Farm to Fork Program Creates Lifelong Healthy Eating
The following is an article from a Community Grant recipient.
Yoplait’s blue-and-pink cotton candy-flavored Trix Yogurt. Strawberry milk. Lean finely textured beef (LFTB)—or “pink slime”—a meat byproduct paste processed with ammonia to kill bacteria. These were among the most popular items consumed at lunch while my children attended Piney Branch Elementary School in Takoma Park, MD, just outside Washington, DC. Thankfully, as a result of robust parent advocacy efforts, they have been dropped from the cafeteria menu in the last few years, but encouraging kids to make healthy food choices remains an ongoing challenge.
Enter Crossroads Community Food Network’s Healthy Eating Program, which brings culturally responsive, farm-to-fork programming to Piney Branch and other local schools with high rates of participation in the free and reduced-price meals (FARMS) program; and to our farmers market, community kitchen, school and community gardens, and other community venues.
We want participants to see themselves as change agents with the knowledge and resources to actively engage with their local food system. That means making healthier food choices, but also recognizing their power as consumers to forge a healthier, more equitable local food system for all.
The Healthy Eating program began in 2010 with a small grant from the City of Takoma Park to support monthly hands-on cooking projects that brought Latin American recipes to fifth graders and their families at Rolling Terrace, a local Spanish immersion elementary school. Today, the Healthy Eating program offers participants a holistic view of the local food system, touching on a broader range of topics: seasonality, agricultural and climate challenges related to consumption, and many of the factors that influence food choices.
Ultimately, the goal is to lay a foundation for a lifetime of healthy eating. We want participants to see themselves as change agents with the knowledge and resources to actively engage with their local food system. That means making healthier food choices, but also recognizing their power as consumers to forge a healthier, more equitable local food system for all.
And it’s working. The program has been tremendously popular among parents, teachers, and other “eat your veggies” enthusiasts and kids, many of whom get to taste foods like mustard greens and pea shoots for the first time. In 2019, 92 percent of students said they’d make healthier food choices, and the community’s enthusiasm for growing food, sampling the bounty of our region’s agriculture, and exchanging knowledge is only increasing.
The program includes interactive cooking demos, food tastings, farmer visits, and other activities. In all of these, we emphasize hands-on learning. And although indoor activities are currently on hold due to the pandemic, we’re continuing to offer interactive programming via Zoom and distribute a new bilingual healthy eating newsletter through teaching teams and community partners.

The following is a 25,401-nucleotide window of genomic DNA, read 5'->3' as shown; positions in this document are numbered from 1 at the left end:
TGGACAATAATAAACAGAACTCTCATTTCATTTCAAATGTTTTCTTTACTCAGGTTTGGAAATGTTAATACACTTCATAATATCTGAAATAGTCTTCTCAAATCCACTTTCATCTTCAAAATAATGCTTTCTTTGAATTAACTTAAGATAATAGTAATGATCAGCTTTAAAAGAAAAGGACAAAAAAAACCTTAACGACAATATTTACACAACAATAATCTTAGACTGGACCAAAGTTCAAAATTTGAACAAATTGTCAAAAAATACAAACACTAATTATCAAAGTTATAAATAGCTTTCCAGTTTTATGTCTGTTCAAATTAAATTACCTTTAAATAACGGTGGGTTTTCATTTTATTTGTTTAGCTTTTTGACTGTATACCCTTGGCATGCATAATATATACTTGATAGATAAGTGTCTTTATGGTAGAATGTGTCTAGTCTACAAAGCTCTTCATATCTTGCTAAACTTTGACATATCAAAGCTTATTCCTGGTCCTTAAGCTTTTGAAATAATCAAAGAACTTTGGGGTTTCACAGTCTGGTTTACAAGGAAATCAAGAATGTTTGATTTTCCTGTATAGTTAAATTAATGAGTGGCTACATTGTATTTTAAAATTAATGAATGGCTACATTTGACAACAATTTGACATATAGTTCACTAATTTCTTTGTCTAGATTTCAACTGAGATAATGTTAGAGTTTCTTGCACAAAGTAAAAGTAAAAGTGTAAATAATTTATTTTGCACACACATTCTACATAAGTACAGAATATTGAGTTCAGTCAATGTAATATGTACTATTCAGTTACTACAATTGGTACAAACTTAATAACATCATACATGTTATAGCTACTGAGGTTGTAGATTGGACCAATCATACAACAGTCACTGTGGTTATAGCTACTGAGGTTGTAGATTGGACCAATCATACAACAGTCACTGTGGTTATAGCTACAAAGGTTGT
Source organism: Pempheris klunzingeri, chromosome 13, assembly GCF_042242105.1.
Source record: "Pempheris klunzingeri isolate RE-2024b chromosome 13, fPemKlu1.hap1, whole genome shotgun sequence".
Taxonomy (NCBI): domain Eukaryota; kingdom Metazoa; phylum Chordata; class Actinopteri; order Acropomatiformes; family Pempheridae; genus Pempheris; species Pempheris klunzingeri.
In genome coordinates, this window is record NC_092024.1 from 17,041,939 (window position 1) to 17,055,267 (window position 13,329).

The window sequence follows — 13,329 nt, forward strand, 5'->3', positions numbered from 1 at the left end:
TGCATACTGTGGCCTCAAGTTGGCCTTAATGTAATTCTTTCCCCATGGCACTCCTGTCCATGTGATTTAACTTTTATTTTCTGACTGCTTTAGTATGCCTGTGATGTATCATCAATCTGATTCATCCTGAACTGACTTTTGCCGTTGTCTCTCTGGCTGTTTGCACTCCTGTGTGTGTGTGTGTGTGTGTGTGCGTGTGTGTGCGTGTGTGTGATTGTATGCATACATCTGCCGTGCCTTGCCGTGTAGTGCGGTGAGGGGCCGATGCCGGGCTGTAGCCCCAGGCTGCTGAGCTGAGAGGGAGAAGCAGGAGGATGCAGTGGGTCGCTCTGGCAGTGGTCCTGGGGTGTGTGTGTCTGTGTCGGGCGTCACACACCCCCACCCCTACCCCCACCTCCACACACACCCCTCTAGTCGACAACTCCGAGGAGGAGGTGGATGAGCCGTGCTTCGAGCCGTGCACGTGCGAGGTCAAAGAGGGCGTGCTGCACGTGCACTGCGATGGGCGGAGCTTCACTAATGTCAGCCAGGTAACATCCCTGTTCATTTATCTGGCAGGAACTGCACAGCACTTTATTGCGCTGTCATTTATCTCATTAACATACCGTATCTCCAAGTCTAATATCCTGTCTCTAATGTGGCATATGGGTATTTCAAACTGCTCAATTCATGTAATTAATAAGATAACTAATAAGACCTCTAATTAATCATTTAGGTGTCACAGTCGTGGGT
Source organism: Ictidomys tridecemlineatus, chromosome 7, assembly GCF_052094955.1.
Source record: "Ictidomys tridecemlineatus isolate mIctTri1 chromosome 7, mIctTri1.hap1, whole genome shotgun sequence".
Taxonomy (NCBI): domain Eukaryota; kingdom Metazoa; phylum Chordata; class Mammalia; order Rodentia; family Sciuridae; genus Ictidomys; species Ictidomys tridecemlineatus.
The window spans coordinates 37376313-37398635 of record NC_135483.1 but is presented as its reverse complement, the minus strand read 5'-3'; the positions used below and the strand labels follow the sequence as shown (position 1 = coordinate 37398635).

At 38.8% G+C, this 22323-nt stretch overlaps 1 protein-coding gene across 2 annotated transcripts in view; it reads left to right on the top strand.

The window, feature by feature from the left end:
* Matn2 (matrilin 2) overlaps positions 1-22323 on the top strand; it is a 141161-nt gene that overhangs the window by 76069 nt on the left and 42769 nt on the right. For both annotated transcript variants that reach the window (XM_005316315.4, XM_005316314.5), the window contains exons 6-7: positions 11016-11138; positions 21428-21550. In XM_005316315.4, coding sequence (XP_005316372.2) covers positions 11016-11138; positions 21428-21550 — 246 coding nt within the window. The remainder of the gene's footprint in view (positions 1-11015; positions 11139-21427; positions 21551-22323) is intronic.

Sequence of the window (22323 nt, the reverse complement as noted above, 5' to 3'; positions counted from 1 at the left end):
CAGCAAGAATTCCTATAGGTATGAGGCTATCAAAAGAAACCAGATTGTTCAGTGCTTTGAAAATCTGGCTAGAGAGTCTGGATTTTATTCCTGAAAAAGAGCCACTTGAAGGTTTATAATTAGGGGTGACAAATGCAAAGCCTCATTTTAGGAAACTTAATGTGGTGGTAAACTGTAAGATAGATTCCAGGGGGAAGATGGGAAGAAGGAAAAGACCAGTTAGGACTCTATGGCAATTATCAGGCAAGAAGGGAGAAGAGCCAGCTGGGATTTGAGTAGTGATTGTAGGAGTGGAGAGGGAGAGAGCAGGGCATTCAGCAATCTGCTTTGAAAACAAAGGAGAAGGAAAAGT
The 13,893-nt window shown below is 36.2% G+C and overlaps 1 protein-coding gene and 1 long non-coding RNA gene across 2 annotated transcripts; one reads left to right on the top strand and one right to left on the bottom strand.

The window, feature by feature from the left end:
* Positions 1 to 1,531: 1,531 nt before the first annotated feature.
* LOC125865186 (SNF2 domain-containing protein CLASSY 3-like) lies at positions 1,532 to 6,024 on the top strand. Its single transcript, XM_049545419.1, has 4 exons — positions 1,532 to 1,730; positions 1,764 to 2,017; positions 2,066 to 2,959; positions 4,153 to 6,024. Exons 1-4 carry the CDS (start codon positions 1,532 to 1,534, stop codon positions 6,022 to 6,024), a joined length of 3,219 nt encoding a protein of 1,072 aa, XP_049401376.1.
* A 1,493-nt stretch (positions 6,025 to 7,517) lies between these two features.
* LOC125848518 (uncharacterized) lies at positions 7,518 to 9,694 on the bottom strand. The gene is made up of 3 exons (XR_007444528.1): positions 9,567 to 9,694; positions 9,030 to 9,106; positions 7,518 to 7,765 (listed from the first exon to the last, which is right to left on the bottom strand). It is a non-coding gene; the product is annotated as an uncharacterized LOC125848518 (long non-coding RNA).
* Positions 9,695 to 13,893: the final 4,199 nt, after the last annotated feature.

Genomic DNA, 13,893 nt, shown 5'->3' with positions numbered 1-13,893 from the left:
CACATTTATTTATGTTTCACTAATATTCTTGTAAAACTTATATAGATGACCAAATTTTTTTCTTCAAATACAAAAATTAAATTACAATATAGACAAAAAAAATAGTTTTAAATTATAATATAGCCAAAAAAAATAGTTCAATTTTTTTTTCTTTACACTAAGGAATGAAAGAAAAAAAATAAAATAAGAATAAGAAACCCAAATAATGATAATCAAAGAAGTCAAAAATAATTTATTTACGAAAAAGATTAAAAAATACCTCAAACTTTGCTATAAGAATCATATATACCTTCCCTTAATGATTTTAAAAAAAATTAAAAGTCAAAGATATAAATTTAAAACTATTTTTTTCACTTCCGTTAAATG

During the pandemic, we’ve also been able to focus more on the growing side of the Healthy Eating Program. With the help of community and parent volunteers, we have led socially distanced garden workdays with families at both the Takoma Park Children’s Garden and Piney Branch’s new PTA-sponsored school garden. Together we harvested sweet potatoes, planted garlic, and celebrated Dia de Los Muertos. In place of food demos at the farmers market, we’ve been sharing plants, seedlings, and seed kits for windowsill gardens (including garlic, onion, squash, and tomatoes) and providing take-home activities for kids. Once it’s safe to do so, we will again offer food demos at the market and Healthy Eating sessions in classrooms and at the community kitchen.
One of the final in-person Healthy Eating sessions before the pandemic hit illustrates what the program is all about. Visiting a local public school from his small farm in Brookeville, Maryland, Olaniyi “Niyi” Balogun set up a video and answered questions from teachers and volunteers about his experiences growing food in his native Nigeria. Students in the third, fourth, and fifth grade politely watched the video and listened to the adults ask Niyi questions. But it was when Niyi brought out the seeds, herbs, and fresh greens that the room lit up. The students passed around and sampled spicy mustard greens, impressed and surprised by the intense flavor and spice. Some even requested seconds. Wild boar kale was another huge hit. Its beautiful purple color reminded some students of their classmates’ vibrantly colored clothes. Fresh thyme and oregano ignited their senses and reminded them of more familiar foods—pizza and tomato sauce.
All told, the experience engaged the senses and encouraged everyone to experiment more directly with food. The students’ reactions likewise affected Niyi, who was so pleased to have been involved, and asked if he could bring horse manure to the school’s garden. By the time the session was over, there was a renewed excitement to get into the garden and nurture all those tiny seeds to grow into large green, edible—and tasty!—plants. What a far cry from the “pink slime” of the past!
The T. Colin Campbell Center for Nutrition Studies (CNS) is committed to increasing awareness of the extraordinary impact that food has on the health of our bodies, our communities, and our planet. In support of this commitment, CNS has created a Community Grant initiative to empower sustainable food-based initiatives around the world by providing grants to enable innovative start-ups and to propel the growth of existing initiatives. Please consider making a donation to this great cause. 100% of your donation will go to support initiatives like the one you just read about in this article.
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